Learning you have prostate cancer can be very difficult. It adds stress, anxiety and worry about the future. It's easy to get depressed.
"A cancer diagnosis can certainly be a life-changing event. In addition to the distress a diagnosis causes, patients have to make important treatment decisions that can impact their future quality of life," said Michael Diefenbach, PhD, professor and director of behavioral research for Northwell's Departments of Medicine and Urology, and member of the recently founded Center for Health Innovations and Outcomes Research. "There are a lot of questions patients have about sexual and urinary functioning."
Finding credible answers can be challenging in the digital era. So, Dr. Diefenbach and his team are currently testing a new solution - Healium, a software program funded by the American Cancer Society that can help lead patients to a treatment option most in line with their personal preferences.
Dr. Diefenbach said Phase I of Healium's trial began last summer with 20 patients enrolled. His team meets with patients an hour before their doctor's visit to discuss treatment options and go through the Healium program. The goal is to help patients identify which aspects are most important to them with regard to treatment and their quality of life after treatment. Being able to identify these preferences before talking with their physician will help make appropriate treatment decisions.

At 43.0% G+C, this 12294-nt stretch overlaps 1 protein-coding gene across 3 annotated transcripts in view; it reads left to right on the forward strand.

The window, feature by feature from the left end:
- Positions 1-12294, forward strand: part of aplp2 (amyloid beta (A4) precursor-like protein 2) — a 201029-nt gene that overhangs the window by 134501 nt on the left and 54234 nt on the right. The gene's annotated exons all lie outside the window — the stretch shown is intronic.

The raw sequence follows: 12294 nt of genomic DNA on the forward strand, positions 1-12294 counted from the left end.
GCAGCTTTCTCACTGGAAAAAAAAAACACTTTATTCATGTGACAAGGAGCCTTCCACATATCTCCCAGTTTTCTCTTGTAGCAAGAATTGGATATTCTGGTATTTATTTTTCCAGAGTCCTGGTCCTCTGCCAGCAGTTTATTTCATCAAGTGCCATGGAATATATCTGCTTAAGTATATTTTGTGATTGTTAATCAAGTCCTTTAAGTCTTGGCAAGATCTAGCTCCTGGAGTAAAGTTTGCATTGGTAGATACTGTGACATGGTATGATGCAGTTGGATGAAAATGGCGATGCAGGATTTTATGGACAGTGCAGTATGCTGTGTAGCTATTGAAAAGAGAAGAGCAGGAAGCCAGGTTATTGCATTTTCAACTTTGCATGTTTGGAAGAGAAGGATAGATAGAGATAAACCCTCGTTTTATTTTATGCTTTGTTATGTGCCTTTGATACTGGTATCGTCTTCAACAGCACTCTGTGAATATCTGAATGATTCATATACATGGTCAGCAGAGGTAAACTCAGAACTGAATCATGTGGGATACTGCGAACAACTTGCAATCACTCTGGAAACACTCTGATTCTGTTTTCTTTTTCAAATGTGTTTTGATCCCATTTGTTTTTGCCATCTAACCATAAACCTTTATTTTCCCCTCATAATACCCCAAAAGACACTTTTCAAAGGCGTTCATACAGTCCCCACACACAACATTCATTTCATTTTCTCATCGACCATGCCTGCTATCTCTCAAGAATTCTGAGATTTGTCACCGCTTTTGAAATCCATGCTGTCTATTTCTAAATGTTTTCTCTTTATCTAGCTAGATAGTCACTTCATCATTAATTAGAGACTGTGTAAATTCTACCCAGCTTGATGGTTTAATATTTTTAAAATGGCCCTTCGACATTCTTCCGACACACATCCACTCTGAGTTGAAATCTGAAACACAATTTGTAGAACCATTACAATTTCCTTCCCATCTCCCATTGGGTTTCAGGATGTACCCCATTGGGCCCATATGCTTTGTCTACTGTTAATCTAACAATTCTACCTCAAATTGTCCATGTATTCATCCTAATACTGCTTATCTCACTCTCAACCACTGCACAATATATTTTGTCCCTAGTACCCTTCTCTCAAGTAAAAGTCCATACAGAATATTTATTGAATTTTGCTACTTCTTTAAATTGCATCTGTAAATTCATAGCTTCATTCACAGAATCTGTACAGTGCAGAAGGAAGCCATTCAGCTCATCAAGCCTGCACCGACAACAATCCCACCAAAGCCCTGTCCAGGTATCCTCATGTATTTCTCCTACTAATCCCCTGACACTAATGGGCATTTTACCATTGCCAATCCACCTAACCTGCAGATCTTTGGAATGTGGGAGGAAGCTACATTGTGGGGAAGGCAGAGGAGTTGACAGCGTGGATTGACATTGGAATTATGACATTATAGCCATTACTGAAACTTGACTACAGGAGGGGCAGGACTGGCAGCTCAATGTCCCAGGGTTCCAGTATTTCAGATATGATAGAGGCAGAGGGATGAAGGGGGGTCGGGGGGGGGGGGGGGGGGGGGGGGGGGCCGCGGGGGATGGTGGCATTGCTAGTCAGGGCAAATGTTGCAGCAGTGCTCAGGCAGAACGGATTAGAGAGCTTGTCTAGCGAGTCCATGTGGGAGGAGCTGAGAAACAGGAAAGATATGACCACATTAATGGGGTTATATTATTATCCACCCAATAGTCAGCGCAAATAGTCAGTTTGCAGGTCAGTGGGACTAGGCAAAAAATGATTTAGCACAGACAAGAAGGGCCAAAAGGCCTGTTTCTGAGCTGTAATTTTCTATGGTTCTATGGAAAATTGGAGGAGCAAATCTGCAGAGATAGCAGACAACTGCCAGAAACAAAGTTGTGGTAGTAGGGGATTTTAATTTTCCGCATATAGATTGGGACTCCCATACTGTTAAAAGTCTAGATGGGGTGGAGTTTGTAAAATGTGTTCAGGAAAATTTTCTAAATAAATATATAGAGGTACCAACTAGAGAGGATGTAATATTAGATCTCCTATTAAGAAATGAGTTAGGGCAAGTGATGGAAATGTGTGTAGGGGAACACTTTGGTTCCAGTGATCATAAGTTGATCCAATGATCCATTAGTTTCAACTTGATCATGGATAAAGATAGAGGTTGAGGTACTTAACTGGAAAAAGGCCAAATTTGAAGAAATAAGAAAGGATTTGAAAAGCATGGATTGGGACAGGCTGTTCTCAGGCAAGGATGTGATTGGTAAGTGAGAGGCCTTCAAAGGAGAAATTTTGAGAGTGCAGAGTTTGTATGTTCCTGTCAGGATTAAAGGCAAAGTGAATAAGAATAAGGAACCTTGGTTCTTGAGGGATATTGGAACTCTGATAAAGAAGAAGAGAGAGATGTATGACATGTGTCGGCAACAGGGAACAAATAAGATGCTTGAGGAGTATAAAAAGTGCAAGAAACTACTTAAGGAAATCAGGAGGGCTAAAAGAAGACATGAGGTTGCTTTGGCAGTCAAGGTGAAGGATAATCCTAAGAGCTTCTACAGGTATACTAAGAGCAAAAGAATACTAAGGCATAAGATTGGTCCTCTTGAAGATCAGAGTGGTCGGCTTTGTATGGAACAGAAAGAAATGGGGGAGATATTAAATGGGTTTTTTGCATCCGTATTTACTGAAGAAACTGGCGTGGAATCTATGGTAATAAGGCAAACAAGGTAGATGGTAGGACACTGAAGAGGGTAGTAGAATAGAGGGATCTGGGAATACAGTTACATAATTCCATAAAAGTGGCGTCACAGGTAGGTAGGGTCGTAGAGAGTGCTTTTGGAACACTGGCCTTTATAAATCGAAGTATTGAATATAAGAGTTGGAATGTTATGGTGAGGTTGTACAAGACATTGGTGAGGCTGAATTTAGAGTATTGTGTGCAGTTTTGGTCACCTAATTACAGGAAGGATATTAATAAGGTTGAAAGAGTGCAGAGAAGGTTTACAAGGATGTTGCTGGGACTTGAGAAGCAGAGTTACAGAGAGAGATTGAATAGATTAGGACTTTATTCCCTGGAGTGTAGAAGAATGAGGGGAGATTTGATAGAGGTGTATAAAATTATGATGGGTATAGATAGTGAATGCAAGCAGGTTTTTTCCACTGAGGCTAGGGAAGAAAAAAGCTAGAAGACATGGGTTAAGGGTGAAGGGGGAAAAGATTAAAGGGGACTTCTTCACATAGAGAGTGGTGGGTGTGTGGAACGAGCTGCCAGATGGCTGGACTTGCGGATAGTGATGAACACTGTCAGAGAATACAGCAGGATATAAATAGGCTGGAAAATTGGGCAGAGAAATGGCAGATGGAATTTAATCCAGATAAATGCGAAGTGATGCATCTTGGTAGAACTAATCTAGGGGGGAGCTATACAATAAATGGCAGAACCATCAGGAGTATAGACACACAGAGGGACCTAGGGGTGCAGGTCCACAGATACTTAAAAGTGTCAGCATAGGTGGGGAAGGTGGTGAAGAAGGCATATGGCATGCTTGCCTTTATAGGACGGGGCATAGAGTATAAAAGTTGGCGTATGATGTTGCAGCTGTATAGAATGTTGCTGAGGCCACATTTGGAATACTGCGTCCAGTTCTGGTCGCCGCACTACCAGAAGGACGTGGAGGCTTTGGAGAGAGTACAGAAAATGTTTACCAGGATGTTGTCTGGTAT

"[Healium] not only informs patients about different treatment options, but more importantly helps them realize what is important to them. How the treatment they are choosing will impact their future quality of life," Dr. Diefenbach said. "There are differences in how tolerant men are of their side effects.
"We have heard many times from patients that 'I don't care what it takes. I just want it out.' The idea that they have cancer and that cancer might grow even very slowly, in their body is just not tolerable. They're willing to take on any potential side effects. Others don't want to be cut."